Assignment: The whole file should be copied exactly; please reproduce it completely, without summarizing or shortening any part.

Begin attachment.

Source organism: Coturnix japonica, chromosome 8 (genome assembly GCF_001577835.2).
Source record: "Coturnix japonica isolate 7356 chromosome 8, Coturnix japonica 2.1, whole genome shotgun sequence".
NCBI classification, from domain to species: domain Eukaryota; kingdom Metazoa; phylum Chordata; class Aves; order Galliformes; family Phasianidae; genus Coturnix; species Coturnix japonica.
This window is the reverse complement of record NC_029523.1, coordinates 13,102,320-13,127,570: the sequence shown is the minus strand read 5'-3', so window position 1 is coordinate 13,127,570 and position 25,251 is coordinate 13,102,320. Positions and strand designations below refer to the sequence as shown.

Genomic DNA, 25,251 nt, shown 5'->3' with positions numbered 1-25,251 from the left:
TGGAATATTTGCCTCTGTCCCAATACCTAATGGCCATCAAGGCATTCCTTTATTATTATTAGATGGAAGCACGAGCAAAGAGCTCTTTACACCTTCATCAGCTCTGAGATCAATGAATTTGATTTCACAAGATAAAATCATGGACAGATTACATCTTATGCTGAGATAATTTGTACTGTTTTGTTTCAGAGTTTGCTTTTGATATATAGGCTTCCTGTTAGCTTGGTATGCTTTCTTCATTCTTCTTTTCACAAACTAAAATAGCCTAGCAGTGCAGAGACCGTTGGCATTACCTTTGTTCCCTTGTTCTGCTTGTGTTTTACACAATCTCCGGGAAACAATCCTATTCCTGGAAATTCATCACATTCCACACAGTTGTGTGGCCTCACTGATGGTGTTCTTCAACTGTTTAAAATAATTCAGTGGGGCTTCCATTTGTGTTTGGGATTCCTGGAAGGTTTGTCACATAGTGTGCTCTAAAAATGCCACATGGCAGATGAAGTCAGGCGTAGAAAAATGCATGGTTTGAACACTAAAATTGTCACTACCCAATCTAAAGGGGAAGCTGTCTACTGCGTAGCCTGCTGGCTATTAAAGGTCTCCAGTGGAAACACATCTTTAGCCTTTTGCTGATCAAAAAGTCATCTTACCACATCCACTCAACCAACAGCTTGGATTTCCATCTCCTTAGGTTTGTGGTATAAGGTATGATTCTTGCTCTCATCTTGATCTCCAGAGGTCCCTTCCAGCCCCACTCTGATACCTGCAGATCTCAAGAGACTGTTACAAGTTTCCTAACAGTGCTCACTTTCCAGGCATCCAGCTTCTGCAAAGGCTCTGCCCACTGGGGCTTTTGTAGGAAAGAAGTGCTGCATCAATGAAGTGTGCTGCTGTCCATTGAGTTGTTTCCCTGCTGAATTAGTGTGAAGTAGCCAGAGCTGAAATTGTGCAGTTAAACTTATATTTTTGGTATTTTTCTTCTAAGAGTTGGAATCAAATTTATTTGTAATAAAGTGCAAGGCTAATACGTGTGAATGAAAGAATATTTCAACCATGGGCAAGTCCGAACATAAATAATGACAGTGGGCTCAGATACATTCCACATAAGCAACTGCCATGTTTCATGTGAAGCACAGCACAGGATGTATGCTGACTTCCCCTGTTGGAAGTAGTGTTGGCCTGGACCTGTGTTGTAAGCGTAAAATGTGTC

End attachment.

Source organism: Coturnix japonica, chromosome 8 (genome assembly GCF_001577835.2).
Source record: "Coturnix japonica isolate 7356 chromosome 8, Coturnix japonica 2.1, whole genome shotgun sequence".
NCBI classification, from domain to species: domain Eukaryota; kingdom Metazoa; phylum Chordata; class Aves; order Galliformes; family Phasianidae; genus Coturnix; species Coturnix japonica.
This window is the reverse complement of record NC_029523.1, coordinates 13,102,320-13,127,570: the sequence shown is the minus strand read 5'-3', so window position 1 is coordinate 13,127,570 and position 25,251 is coordinate 13,102,320. Positions and strand designations below refer to the sequence as shown.

Genomic DNA, 25,251 nt, shown 5'->3' with positions numbered 1-25,251 from the left:
TGGAATATTTGCCTCTGTCCCAATACCTAATGGCCATCAAGGCATTCCTTTATTATTATTAGATGGAAGCACGAGCAAAGAGCTCTTTACACCTTCATCAGCTCTGAGATCAATGAATTTGATTTCACAAGATAAAATCATGGACAGATTACATCTTATGCTGAGATAATTTGTACTGTTTTGTTTCAGAGTTTGCTTTTGATATATAGGCTTCCTGTTAGCTTGGTATGCTTTCTTCATTCTTCTTTTCACAAACTAAAATAGCCTAGCAGTGCAGAGACCGTTGGCATTACCTTTGTTCCCTTGTTCTGCTTGTGTTTTACACAATCTCCGGGAAACAATCCTATTCCTGGAAATTCATCACATTCCACACAGTTGTGTGGCCTCACTGATGGTGTTCTTCAACTGTTTAAAATAATTCAGTGGGGCTTCCATTTGTGTTTGGGATTCCTGGAAGGTTTGTCACATAGTGTGCTCTAAAAATGCCACATGGCAGATGAAGTCAGGCGTAGAAAAATGCATGGTTTGAACACTAAAATTGTCACTACCCAATCTAAAGGGGAAGCTGTCTACTGCGTAGCCTGCTGGCTATTAAAGGTCTCCAGTGGAAACACATCTTTAGCCTTTTGCTGATCAAAAAGTCATCTTACCACATCCACTCAACCAACAGCTTGGATTTCCATCTCCTTAGGTTTGTGGTATAAGGTATGATTCTTGCTCTCATCTTGATCTCCAGAGGTCCCTTCCAGCCCCACTCTGATACCTGCAGATCTCAAGAGACTGTTACAAGTTTCCTAACAGTGCTCACTTTCCAGGCATCCAGCTTCTGCAAAGGCTCTGCCCACTGGGGCTTTTGTAGGAAAGAAGTGCTGCATCAATGAAGTGTGCTGCTGTCCATTGAGTTGTTTCCCTGCTGAATTAGTGTGAAGTAGCCAGAGCTGAAATTGTGCAGTTAAACTTATATTTTTGGTATTTTTCTTCTAAGAGTTGGAATCAAATTTATTTGTAATAAAGTGCAAGGCTAATACGTGTGAATGAAAGAATATTTCAACCATGGGCAAGTCCGAACATAAATAATGACAGTGGGCTCAGATACATTCCACATAAGCAACTGCCATGTTTCATGTGAAGCACAGCACAGGATGTATGCTGACTTCCCCTGTTGGAAGTAGTGTTGGCCTGGACCTGTGTTGTAAGCGTAAAATGTGTC